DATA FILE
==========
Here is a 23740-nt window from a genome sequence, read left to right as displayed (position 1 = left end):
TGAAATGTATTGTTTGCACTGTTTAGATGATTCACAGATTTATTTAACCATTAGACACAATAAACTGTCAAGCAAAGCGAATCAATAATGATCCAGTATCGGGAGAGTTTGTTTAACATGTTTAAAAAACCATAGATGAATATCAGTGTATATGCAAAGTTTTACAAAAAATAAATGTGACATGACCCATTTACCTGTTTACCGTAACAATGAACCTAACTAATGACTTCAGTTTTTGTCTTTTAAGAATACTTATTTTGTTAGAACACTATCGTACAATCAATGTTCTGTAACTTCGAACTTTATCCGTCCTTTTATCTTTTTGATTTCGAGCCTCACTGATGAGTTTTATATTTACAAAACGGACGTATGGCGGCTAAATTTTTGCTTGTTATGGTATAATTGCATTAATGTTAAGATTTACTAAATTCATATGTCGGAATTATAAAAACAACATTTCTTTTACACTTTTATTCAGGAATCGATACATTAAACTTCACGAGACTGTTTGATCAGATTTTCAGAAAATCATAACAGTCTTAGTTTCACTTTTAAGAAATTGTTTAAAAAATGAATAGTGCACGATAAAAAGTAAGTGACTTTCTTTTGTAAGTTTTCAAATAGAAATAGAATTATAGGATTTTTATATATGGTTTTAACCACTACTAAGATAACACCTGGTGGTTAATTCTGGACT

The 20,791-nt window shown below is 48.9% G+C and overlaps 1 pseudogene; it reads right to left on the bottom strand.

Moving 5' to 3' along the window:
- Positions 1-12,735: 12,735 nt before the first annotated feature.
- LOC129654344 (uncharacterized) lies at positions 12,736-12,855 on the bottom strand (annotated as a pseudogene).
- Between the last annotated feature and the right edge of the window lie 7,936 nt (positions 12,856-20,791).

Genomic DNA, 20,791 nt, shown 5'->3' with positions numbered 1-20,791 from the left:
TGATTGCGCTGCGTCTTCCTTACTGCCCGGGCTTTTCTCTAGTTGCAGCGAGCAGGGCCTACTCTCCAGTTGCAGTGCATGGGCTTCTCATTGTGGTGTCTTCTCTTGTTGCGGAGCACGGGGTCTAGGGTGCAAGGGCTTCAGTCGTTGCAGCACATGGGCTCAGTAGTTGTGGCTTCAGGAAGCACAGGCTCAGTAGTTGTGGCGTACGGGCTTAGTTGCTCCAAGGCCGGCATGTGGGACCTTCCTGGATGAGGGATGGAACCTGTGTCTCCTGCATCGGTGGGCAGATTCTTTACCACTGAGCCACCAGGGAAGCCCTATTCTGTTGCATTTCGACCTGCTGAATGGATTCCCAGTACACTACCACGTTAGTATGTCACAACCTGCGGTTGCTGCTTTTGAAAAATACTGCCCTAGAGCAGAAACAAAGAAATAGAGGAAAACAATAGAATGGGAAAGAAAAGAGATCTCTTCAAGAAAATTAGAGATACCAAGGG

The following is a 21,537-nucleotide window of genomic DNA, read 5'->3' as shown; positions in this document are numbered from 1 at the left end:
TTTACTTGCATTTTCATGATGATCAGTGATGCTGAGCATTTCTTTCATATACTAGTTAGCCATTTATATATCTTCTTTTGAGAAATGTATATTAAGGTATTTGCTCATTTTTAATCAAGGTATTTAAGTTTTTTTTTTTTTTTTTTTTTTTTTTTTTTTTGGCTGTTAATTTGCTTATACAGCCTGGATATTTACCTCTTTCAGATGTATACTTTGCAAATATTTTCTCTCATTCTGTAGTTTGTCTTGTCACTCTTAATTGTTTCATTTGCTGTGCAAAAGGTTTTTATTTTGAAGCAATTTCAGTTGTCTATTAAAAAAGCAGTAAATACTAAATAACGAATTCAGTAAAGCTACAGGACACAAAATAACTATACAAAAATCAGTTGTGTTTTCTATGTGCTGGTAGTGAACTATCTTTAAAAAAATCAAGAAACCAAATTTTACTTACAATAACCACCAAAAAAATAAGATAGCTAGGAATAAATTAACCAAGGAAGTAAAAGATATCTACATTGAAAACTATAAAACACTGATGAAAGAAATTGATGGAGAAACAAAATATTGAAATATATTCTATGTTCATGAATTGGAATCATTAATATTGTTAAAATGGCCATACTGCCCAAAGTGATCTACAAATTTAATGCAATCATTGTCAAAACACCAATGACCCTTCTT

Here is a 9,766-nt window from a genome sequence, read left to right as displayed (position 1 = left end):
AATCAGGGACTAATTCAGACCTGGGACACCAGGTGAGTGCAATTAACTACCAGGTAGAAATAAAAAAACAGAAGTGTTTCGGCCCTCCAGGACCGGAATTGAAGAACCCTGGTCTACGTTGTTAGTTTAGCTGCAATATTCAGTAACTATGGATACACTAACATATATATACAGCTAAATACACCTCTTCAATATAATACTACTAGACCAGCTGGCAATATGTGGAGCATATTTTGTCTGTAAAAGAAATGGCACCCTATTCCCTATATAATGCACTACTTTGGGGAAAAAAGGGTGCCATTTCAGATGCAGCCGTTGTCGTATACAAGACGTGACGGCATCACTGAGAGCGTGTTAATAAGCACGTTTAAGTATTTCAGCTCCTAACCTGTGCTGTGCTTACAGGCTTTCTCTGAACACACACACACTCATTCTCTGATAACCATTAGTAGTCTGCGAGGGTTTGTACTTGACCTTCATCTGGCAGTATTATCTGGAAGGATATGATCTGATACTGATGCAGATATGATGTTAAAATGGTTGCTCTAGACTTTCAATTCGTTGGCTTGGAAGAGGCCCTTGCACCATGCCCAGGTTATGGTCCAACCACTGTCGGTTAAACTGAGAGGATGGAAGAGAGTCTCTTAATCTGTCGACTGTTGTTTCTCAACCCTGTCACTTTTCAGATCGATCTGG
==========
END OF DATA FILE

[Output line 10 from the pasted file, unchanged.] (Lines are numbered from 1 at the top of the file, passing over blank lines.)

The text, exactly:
The following is a 21,537-nucleotide window of genomic DNA, read 5'->3' as shown; positions in this document are numbered from 1 at the left end: